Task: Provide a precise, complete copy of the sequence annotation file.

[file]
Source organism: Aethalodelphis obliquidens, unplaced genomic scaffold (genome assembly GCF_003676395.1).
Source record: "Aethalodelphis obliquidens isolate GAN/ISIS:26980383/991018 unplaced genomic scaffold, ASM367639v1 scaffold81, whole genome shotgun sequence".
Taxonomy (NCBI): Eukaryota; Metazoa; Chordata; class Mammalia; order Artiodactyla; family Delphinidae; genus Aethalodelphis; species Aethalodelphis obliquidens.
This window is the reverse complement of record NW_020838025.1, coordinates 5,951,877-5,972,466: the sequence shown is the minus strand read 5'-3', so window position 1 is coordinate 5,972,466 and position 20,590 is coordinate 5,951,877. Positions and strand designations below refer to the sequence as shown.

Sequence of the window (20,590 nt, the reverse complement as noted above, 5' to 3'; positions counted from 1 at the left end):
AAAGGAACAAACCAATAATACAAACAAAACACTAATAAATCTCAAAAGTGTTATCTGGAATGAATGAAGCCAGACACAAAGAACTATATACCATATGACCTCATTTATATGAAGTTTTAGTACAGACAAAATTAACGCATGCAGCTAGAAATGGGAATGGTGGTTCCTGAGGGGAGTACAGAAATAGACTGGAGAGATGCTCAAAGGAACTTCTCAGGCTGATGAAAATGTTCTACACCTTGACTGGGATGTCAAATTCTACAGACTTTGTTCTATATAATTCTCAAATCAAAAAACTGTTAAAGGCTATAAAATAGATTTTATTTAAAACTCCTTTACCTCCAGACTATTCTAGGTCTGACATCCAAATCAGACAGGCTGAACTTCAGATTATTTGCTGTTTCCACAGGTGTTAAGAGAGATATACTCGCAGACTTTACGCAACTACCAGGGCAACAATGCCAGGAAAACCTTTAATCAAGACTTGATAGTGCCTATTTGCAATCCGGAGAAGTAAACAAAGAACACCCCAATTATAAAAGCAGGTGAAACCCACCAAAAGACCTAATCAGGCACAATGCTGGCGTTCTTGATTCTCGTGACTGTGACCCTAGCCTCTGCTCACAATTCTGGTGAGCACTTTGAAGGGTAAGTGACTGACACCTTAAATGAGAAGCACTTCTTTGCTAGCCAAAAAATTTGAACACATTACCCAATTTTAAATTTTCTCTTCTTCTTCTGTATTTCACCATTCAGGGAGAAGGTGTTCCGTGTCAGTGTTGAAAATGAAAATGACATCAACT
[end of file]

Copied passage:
Source organism: Aethalodelphis obliquidens, unplaced genomic scaffold (genome assembly GCF_003676395.1).
Source record: "Aethalodelphis obliquidens isolate GAN/ISIS:26980383/991018 unplaced genomic scaffold, ASM367639v1 scaffold81, whole genome shotgun sequence".
Taxonomy (NCBI): Eukaryota; Metazoa; Chordata; class Mammalia; order Artiodactyla; family Delphinidae; genus Aethalodelphis; species Aethalodelphis obliquidens.
This window is the reverse complement of record NW_020838025.1, coordinates 5,951,877-5,972,466: the sequence shown is the minus strand read 5'-3', so window position 1 is coordinate 5,972,466 and position 20,590 is coordinate 5,951,877. Positions and strand designations below refer to the sequence as shown.

Sequence of the window (20,590 nt, the reverse complement as noted above, 5' to 3'; positions counted from 1 at the left end):
AAAGGAACAAACCAATAATACAAACAAAACACTAATAAATCTCAAAAGTGTTATCTGGAATGAATGAAGCCAGACACAAAGAACTATATACCATATGACCTCATTTATATGAAGTTTTAGTACAGACAAAATTAACGCATGCAGCTAGAAATGGGAATGGTGGTTCCTGAGGGGAGTACAGAAATAGACTGGAGAGATGCTCAAAGGAACTTCTCAGGCTGATGAAAATGTTCTACACCTTGACTGGGATGTCAAATTCTACAGACTTTGTTCTATATAATTCTCAAATCAAAAAACTGTTAAAGGCTATAAAATAGATTTTATTTAAAACTCCTTTACCTCCAGACTATTCTAGGTCTGACATCCAAATCAGACAGGCTGAACTTCAGATTATTTGCTGTTTCCACAGGTGTTAAGAGAGATATACTCGCAGACTTTACGCAACTACCAGGGCAACAATGCCAGGAAAACCTTTAATCAAGACTTGATAGTGCCTATTTGCAATCCGGAGAAGTAAACAAAGAACACCCCAATTATAAAAGCAGGTGAAACCCACCAAAAGACCTAATCAGGCACAATGCTGGCGTTCTTGATTCTCGTGACTGTGACCCTAGCCTCTGCTCACAATTCTGGTGAGCACTTTGAAGGGTAAGTGACTGACACCTTAAATGAGAAGCACTTCTTTGCTAGCCAAAAAATTTGAACACATTACCCAATTTTAAATTTTCTCTTCTTCTTCTGTATTTCACCATTCAGGGAGAAGGTGTTCCGTGTCAGTGTTGAAAATGAAAATGACATCAACT